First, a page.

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I am trying to override Equals so that it compares based on a variable ID:

public class OrderID
{
    public string ID { get; private set; }

    public OrderID(string id)
    {
        ID = id;
    }

    public override bool Equals(object obj)
    {
        if (obj is OrderID)
        {
            return ((OrderID)obj).ID == ID;
        }
        else return false;
    }

    public override string ToString()
    {
        return ID;
    }
}

However when I test this in the following manner it returns false:

static void Main(string[] args)
{

    OrderID i1 = new OrderID("Hello");
    OrderID i2 = new OrderID("Hello");

    bool test = i1 == i2;

    Console.WriteLine(test.ToString());
    Console.ReadKey();
}

What is the problem? When I try to step through it, my override is not even stepped into.

share|improve this question
    
is using the == operator the same thing as calling i1.Equals(i2); I would have said no but you learn something new everyday... – Rob Dec 7 '10 at 2:06
1  
@Rob they are not the same, that is the problem. :) – Nathan Taylor Dec 7 '10 at 2:07
up vote 11 down vote accepted

An object's Equals() method is not that same as the '==' operator. You will need to overload the '==' operator on your type, or call i1.Equals(i2) instead of i1 == i2.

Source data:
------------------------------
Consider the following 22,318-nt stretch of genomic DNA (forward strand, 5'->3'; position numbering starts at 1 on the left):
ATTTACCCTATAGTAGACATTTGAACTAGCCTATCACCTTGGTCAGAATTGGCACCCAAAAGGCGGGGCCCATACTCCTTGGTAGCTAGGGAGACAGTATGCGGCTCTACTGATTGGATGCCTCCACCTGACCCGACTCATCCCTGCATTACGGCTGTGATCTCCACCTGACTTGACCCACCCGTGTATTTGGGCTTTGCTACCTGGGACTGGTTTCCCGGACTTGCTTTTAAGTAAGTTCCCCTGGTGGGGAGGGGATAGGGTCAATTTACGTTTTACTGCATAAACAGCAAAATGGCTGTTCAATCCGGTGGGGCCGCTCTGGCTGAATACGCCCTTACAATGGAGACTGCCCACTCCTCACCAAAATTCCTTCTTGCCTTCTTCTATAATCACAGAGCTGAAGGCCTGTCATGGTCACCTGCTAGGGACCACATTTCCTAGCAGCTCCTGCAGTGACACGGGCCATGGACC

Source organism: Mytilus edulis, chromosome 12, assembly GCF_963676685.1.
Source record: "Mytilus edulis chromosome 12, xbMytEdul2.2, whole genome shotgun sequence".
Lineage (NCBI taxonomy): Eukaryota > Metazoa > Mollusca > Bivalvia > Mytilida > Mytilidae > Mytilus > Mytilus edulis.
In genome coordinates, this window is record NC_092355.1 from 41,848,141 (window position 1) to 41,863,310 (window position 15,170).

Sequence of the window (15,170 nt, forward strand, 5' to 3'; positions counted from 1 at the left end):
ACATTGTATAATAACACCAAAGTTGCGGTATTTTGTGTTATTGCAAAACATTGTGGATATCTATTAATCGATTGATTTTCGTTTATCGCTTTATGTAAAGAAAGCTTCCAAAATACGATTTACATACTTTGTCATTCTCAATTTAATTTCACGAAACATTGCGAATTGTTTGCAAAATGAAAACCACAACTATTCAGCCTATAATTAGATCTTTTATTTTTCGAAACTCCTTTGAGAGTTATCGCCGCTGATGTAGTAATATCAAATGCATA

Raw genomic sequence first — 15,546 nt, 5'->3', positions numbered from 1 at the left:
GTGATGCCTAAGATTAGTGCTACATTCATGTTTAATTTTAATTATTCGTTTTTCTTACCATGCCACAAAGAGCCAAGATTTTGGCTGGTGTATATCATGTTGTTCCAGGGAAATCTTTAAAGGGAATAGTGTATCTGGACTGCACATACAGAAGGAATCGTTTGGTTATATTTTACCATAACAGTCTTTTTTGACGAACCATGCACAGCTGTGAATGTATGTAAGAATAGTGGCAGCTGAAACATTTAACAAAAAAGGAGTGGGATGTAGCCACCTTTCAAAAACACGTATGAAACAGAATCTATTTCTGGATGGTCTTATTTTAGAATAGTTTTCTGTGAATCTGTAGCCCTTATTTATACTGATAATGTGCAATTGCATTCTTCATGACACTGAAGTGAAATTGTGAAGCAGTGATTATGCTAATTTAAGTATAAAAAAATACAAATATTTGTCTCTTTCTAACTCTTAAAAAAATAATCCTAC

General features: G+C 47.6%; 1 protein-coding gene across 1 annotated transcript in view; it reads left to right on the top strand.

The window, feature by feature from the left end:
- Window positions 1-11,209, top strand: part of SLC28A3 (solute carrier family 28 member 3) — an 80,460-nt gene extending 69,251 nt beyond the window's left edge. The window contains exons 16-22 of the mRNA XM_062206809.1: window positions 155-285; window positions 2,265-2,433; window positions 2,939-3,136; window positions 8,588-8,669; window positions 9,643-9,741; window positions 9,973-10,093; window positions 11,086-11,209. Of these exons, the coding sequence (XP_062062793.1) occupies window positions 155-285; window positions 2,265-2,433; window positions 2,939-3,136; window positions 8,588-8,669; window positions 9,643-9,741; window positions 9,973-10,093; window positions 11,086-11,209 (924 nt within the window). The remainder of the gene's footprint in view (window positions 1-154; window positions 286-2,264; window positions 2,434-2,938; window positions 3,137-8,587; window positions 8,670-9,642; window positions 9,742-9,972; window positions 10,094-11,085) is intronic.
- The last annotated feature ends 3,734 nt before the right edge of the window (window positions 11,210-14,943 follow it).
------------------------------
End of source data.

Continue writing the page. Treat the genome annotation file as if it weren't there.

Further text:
MSDN Guidelines for Overloading Equals() and Operator ==

share|improve this answer

operator == will only by default tell you if bothi1 and i2 point to the same object (which they don't). operator == can be overridden but it is only recommended for immutable types.

What you want is:

bool test = i1.Equals(i2);

And use .Equals ID not operator == ID

if (obj is OrderID)
{
  return ((OrderID)obj).ID.Equals(ID);
}

To check for reference equality use ReferenceEquals. To check for value equality, use Equals

share|improve this answer

As mentioned use i1.Equals(i2) to compare - In addition also remember that you have to override GetHashCode() when overriding Equals, otherwise your class might not work as expected.

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